I'd like to submit David Simon's March 1 article in the Washington Post as my answer. It's a cops story written by someone who knows the beat. Before Simon created "The Wire" and other celebrated TV shows, he covered the Baltimore police for the Baltimore Sun. He knows the daily rituals of gathering information and the stonewalling and obfuscation thrown up by people in power who want to avert critical eyes.
Simon is also keenly aware of the need for the press to stand as institutions against those institutions in society that have the power to shape our lives - and even take them.
The article is about a shooting. A police officer named Traci McKissick struggles with a 61-year-old man for control of her gun. McKissick and another officer shoot the man and he dies. The story, of course, is in the details - details officials want to hide from public view, details fewer and fewer journalists are around to uncover:
There is a lot of talk nowadays about what will replace the dinosaur that is the daily newspaper. So-called citizen journalists and bloggers and media pundits have lined up to tell us that newspapers are dying but that the news business will endure, that this moment is less tragic than it is transformational.
Well, sorry, but I didn't trip over any blogger trying to find out McKissick's identity and performance history. Nor were any citizen journalists at the City Council hearing in January when police officials inflated the nature and severity of the threats against officers. And there wasn't anyone working sources in the police department to counterbalance all of the spin or omission.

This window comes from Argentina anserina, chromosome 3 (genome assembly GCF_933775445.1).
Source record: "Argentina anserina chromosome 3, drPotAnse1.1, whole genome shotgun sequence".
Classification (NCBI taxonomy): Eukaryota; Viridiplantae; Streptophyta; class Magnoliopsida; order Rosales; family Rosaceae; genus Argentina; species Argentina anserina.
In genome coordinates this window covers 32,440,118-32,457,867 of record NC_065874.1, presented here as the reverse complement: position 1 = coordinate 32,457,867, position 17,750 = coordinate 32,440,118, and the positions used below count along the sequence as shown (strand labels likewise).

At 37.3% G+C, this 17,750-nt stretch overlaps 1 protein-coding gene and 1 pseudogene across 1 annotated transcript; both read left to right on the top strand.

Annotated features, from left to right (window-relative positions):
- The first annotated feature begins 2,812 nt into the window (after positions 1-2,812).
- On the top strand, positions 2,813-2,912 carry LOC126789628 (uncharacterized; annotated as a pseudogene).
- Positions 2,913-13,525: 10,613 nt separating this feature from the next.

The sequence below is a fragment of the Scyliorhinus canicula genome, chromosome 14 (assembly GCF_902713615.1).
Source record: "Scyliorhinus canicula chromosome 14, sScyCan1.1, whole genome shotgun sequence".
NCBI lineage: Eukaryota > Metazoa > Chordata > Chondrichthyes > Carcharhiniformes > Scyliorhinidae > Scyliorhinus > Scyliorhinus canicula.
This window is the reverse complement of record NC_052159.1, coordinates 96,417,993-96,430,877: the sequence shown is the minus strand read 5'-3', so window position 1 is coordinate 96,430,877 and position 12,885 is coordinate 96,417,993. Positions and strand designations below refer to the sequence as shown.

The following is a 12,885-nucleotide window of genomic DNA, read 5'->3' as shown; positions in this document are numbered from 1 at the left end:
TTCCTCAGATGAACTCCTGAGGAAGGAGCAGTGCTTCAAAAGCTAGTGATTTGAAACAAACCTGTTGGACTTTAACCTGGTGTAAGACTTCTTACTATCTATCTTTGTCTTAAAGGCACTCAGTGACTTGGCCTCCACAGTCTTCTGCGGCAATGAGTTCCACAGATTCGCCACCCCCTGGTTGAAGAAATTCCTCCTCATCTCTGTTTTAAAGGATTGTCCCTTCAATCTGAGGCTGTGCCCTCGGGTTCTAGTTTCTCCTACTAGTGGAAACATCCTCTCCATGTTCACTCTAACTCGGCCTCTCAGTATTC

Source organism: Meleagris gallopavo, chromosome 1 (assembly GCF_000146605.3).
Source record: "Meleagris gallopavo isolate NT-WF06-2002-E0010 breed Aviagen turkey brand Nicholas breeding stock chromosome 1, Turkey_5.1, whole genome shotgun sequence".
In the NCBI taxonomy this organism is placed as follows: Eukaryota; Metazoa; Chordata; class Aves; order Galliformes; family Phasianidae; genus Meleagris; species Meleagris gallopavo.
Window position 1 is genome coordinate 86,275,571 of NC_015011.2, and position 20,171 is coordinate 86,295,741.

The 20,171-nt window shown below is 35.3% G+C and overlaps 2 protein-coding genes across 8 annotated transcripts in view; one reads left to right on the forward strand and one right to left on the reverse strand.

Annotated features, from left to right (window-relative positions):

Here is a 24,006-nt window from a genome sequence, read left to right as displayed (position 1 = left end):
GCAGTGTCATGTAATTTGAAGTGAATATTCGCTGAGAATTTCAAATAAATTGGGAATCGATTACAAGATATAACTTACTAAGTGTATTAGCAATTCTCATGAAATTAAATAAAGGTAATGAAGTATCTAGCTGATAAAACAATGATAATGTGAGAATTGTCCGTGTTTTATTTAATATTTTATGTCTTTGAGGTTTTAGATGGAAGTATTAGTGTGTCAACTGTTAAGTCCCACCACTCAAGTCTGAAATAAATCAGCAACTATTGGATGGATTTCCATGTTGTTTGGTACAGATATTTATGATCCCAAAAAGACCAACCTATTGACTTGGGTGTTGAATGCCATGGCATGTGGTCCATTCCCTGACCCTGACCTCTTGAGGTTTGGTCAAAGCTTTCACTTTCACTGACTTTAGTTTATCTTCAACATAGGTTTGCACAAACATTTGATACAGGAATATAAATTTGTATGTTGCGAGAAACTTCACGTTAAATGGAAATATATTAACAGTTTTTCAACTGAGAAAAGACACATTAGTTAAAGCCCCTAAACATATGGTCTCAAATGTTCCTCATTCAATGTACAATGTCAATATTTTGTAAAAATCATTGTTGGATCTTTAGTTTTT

I didn't trip over a herd of hungry Sun reporters either, but that's the point. In an American city, a police officer with the authority to take human life can now do so in the shadows, while his higher-ups can claim that this is necessary not to avoid public accountability, but to mitigate against a nonexistent wave of threats. And the last remaining daily newspaper in town no longer has the manpower, the expertise or the institutional memory to challenge any of it.
At one point last week, after the department spokesman denied me the face sheet of the shooting report, I tried doing what I used to do: I went to the Southeastern District and demanded the copy on file there.
When the desk officer refused to give it to me, I tried calling the chief judge of the District Court. But Sweeney's replacement no longer handles such business. It's been a while since any reporter asked, apparently. So I tried to explain the Maryland statutes to the shift commander, but so long had it been since a reporter had demanded a public document that he stared at me as if I were an emissary from some lost and utterly alien world.
Which is, sadly enough, exactly true.